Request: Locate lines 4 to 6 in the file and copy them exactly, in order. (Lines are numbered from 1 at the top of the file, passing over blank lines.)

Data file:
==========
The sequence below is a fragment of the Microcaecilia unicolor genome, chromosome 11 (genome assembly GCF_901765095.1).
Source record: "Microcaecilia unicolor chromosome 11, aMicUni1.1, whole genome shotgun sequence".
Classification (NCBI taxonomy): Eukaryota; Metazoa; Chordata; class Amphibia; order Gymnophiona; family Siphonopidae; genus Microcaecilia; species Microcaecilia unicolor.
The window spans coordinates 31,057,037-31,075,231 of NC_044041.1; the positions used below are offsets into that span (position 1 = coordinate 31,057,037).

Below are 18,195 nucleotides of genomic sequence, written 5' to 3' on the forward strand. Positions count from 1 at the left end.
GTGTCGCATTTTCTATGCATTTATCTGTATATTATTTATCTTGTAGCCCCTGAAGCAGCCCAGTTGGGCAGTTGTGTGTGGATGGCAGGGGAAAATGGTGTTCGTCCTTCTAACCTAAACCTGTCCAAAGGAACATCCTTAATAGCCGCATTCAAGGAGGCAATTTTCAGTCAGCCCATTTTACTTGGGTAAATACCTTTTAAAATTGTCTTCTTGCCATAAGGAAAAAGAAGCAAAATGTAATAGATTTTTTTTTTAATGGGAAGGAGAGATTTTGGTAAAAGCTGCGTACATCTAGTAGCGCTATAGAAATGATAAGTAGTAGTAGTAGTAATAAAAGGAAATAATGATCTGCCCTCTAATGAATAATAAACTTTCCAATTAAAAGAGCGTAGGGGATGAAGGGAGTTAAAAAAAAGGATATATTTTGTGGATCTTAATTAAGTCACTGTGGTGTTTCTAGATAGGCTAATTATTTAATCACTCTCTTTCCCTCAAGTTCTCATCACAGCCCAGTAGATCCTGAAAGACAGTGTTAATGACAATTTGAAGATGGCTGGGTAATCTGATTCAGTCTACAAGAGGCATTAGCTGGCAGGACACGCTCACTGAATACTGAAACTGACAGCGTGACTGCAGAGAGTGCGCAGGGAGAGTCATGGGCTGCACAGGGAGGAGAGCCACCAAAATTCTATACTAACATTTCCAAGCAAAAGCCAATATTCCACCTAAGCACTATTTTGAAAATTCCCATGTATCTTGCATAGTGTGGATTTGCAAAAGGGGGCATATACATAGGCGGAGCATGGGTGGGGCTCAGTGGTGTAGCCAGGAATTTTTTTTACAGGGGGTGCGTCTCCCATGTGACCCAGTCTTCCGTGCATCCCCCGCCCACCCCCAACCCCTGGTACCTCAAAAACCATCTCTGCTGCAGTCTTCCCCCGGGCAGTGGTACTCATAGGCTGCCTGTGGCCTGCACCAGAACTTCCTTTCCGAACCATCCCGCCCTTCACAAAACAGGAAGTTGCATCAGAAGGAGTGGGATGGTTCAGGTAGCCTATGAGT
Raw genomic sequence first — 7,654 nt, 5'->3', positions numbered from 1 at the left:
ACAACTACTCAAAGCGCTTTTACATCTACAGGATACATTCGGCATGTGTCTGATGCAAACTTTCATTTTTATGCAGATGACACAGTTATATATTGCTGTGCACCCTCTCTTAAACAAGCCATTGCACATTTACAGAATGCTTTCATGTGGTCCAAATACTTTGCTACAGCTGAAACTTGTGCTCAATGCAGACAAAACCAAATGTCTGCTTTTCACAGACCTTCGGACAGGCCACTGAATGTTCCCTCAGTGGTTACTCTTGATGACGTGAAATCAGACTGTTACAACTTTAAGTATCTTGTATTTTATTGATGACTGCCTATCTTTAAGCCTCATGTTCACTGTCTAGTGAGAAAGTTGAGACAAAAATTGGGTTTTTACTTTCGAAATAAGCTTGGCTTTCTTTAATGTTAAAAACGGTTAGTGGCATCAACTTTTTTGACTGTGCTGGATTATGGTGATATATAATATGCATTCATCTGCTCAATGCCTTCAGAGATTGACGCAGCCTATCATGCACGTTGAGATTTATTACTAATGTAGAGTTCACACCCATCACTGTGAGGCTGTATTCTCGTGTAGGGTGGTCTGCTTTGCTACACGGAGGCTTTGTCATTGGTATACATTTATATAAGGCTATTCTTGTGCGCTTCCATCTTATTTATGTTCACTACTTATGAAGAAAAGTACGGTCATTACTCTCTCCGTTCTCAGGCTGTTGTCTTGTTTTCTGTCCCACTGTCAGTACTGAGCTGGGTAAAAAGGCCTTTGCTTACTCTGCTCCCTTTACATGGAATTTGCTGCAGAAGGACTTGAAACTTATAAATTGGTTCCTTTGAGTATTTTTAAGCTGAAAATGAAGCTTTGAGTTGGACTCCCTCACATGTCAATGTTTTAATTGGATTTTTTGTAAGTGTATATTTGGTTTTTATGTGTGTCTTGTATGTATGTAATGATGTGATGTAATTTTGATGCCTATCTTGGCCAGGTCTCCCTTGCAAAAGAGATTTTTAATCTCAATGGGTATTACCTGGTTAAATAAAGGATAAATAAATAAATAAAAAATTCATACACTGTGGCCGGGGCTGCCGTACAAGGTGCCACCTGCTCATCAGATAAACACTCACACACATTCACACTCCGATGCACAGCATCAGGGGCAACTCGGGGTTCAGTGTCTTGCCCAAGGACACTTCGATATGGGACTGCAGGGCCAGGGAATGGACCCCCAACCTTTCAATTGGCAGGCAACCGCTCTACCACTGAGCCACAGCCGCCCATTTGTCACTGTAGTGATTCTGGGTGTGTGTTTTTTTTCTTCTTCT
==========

The window spans coordinates 31,057,037-31,075,231 of NC_044041.1; the positions used below are offsets into that span (position 1 = coordinate 31,057,037).

Below are 18,195 nucleotides of genomic sequence, written 5' to 3' on the forward strand. Positions count from 1 at the left end.
GTGTCGCATTTTCTATGCATTTATCTGTATATTATTTATCTTGTAGCCCCTGAAGCAGCCCAGTTGGGCAGTTGTGTGTGGATGGCAGGGGAAAATGGTGTTCGTCCTTCTAACCTAAACCTGTCCAAAGGAACATCCTTAATAGCCGCATTCAAGGAGGCAATTTTCAGTCAGCCCATTTTACTTGGGTAAATACCTTTTAAAATTGTCTTCTTGCCATAAGGAAAAAGAAGCAAAATGTAATAGATTTTTTTTTTAATGGGAAGGAGAGATTTTGGTAAAAGCTGCGTACATCTAGTAGCGCTATAGAAATGATAAGTAGTAGTAGTAGTAATAAAAGGAAATAATGATCTGCCCTCTAATGAATAATAAACTTTCCAATTAAAAGAGCGTAGGGGATGAAGGGAGTTAAAAAAAAGGATATATTTTGTGGATCTTAATTAAGTCACTGTGGTGTTTCTAGATAGGCTAATTATTTAATCACTCTCTTTCCCTCAAGTTCTCATCACAGCCCAGTAGATCCTGAAAGACAGTGTTAATGACAATTTGAAGATGGCTGGGTAATCTGATTCAGTCTACAAGAGGCATTAGCTGGCAGGACACGCTCACTGAATACTGAAACTGACAGCGTGACTGCAGAGAGTGCGCAGGGAGAGTCATGGGCTGCACAGGGAGGAGAGCCACCAAAATTCTATACTAACATTTCCAAGCAAAAGCCAATATTCCACCTAAGCACTATTTTGAAAATTCCCATGTATCTTGCATAGTGTGGATTTGCAAAAGGGGGCATATACATAGGCGGAGCATGGGTGGGGCTCAGTGGTGTAGCCAGGAATTTTTTTTACAGGGGGTGCGTCTCCCATGTGACCCAGTCTTCCGTGCATCCCCCGCCCACCCCCAACCCCTGGTACCTCAAAAACCATCTCTGCTGCAGTCTTCCCCCGGGCAGTGGTACTCATAGGCTGCCTGTGGCCTGCACCAGAACTTCCTTTCCGAACCATCCCGCCCTTCACAAAACAGGAAGTTGCATCAGAAGGAGTGGGATGGTTCAGGTAGCCTATGAGT